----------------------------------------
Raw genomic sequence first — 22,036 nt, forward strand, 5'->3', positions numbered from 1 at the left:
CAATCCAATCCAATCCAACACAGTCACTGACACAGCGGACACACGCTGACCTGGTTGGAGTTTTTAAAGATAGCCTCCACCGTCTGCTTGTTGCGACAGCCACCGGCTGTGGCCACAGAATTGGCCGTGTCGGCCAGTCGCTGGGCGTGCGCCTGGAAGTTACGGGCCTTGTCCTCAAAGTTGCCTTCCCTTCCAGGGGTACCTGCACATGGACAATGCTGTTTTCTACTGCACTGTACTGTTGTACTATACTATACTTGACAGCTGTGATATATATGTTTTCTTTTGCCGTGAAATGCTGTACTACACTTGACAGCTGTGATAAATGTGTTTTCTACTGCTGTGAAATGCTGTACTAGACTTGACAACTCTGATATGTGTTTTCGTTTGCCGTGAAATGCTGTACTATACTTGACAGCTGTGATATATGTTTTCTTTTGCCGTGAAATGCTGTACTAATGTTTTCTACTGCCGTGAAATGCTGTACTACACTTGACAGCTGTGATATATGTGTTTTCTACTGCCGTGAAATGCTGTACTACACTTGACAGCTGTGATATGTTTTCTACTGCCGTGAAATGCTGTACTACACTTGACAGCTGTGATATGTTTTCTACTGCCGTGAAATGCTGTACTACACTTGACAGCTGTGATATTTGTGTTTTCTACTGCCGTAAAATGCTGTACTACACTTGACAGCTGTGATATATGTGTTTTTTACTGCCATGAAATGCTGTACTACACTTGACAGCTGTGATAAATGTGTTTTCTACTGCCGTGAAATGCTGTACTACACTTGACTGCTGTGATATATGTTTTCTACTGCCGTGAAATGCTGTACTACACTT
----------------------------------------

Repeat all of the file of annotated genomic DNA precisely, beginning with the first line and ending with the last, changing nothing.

Raw genomic sequence first — 22,036 nt, forward strand, 5'->3', positions numbered from 1 at the left:
CAATCCAATCCAATCCAACACAGTCACTGACACAGCGGACACACGCTGACCTGGTTGGAGTTTTTAAAGATAGCCTCCACCGTCTGCTTGTTGCGACAGCCACCGGCTGTGGCCACAGAATTGGCCGTGTCGGCCAGTCGCTGGGCGTGCGCCTGGAAGTTACGGGCCTTGTCCTCAAAGTTGCCTTCCCTTCCAGGGGTACCTGCACATGGACAATGCTGTTTTCTACTGCACTGTACTGTTGTACTATACTATACTTGACAGCTGTGATATATATGTTTTCTTTTGCCGTGAAATGCTGTACTACACTTGACAGCTGTGATAAATGTGTTTTCTACTGCTGTGAAATGCTGTACTAGACTTGACAACTCTGATATGTGTTTTCGTTTGCCGTGAAATGCTGTACTATACTTGACAGCTGTGATATATGTTTTCTTTTGCCGTGAAATGCTGTACTAATGTTTTCTACTGCCGTGAAATGCTGTACTACACTTGACAGCTGTGATATATGTGTTTTCTACTGCCGTGAAATGCTGTACTACACTTGACAGCTGTGATATGTTTTCTACTGCCGTGAAATGCTGTACTACACTTGACAGCTGTGATATGTTTTCTACTGCCGTGAAATGCTGTACTACACTTGACAGCTGTGATATTTGTGTTTTCTACTGCCGTAAAATGCTGTACTACACTTGACAGCTGTGATATATGTGTTTTTTACTGCCATGAAATGCTGTACTACACTTGACAGCTGTGATAAATGTGTTTTCTACTGCCGTGAAATGCTGTACTACACTTGACTGCTGTGATATATGTTTTCTACTGCCGTGAAATGCTGTACTACACTT